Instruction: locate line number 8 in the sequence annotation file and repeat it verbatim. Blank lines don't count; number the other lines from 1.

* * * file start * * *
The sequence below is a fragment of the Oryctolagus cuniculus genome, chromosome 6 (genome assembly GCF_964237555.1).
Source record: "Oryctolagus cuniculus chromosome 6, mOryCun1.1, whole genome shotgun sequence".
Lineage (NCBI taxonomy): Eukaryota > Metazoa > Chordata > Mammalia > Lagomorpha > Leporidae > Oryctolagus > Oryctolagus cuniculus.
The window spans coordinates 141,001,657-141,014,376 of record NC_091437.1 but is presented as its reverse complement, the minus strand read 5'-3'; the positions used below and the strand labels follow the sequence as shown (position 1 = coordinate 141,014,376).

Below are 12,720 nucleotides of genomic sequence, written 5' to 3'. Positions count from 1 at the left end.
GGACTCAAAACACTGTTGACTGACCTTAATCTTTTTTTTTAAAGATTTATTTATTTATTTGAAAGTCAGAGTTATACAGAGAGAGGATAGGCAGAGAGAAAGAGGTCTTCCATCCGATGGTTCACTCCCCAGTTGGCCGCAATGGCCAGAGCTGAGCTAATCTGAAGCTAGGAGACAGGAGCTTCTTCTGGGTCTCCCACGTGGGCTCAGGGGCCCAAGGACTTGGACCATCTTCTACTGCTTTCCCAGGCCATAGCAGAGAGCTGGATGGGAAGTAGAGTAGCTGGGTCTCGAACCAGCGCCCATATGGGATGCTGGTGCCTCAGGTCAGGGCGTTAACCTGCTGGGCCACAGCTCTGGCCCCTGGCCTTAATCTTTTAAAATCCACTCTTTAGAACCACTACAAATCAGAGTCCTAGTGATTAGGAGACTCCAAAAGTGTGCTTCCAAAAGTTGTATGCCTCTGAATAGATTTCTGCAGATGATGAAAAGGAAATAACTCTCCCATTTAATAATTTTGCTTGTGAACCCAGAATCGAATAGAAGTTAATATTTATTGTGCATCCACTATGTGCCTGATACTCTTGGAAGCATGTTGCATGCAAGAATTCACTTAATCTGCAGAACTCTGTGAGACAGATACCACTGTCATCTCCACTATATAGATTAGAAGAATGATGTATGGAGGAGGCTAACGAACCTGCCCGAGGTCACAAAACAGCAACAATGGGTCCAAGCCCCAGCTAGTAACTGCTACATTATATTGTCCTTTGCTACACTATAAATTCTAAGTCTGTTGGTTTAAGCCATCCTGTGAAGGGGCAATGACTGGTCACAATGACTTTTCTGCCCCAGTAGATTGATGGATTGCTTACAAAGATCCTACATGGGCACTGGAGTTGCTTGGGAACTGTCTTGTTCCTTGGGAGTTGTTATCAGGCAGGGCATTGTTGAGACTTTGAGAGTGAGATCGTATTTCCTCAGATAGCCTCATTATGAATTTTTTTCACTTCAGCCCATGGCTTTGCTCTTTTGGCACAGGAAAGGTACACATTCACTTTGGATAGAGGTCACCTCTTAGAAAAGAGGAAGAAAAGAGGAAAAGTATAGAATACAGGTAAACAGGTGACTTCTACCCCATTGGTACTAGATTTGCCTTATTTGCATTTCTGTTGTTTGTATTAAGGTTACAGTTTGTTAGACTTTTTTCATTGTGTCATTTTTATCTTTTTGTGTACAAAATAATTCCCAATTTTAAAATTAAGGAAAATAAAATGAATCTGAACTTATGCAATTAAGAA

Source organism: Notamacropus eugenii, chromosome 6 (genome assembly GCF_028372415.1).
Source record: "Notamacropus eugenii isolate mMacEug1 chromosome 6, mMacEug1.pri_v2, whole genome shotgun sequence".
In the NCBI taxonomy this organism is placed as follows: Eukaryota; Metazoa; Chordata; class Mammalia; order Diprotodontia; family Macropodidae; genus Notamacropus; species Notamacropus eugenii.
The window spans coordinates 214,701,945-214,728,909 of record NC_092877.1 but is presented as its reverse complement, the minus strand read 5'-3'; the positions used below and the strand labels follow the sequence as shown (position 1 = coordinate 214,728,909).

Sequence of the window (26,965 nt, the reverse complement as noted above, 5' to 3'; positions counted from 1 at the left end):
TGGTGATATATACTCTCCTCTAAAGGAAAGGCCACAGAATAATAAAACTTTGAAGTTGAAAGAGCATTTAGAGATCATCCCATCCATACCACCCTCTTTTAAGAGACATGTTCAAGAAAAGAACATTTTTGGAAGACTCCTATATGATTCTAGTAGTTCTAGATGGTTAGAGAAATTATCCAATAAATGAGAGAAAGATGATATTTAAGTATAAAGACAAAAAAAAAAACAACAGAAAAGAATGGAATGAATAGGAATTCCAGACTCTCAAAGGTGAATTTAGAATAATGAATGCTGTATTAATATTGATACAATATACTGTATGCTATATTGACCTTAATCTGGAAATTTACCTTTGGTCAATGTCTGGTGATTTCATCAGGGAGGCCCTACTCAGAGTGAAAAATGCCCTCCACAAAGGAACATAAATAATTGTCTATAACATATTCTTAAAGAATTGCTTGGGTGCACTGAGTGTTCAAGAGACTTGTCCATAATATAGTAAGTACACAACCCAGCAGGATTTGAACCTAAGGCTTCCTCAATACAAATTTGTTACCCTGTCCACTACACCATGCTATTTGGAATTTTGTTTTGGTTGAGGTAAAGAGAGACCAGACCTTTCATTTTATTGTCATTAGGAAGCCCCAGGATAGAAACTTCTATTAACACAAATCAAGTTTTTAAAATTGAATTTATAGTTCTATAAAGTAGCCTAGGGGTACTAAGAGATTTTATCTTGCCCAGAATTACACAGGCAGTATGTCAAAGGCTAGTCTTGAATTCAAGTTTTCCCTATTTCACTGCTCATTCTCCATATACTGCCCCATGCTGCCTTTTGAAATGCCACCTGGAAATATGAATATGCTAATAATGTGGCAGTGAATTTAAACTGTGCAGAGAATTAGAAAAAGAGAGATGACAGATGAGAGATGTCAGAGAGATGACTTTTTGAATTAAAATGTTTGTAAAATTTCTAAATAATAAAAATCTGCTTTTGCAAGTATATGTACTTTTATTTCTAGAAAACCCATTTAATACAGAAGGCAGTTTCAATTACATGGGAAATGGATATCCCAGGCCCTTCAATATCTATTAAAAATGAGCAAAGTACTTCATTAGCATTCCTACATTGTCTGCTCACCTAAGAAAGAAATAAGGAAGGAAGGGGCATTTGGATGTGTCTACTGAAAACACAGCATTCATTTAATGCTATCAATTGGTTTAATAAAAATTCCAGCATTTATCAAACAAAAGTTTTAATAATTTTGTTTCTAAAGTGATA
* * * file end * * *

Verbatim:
Source record: "Notamacropus eugenii isolate mMacEug1 chromosome 6, mMacEug1.pri_v2, whole genome shotgun sequence".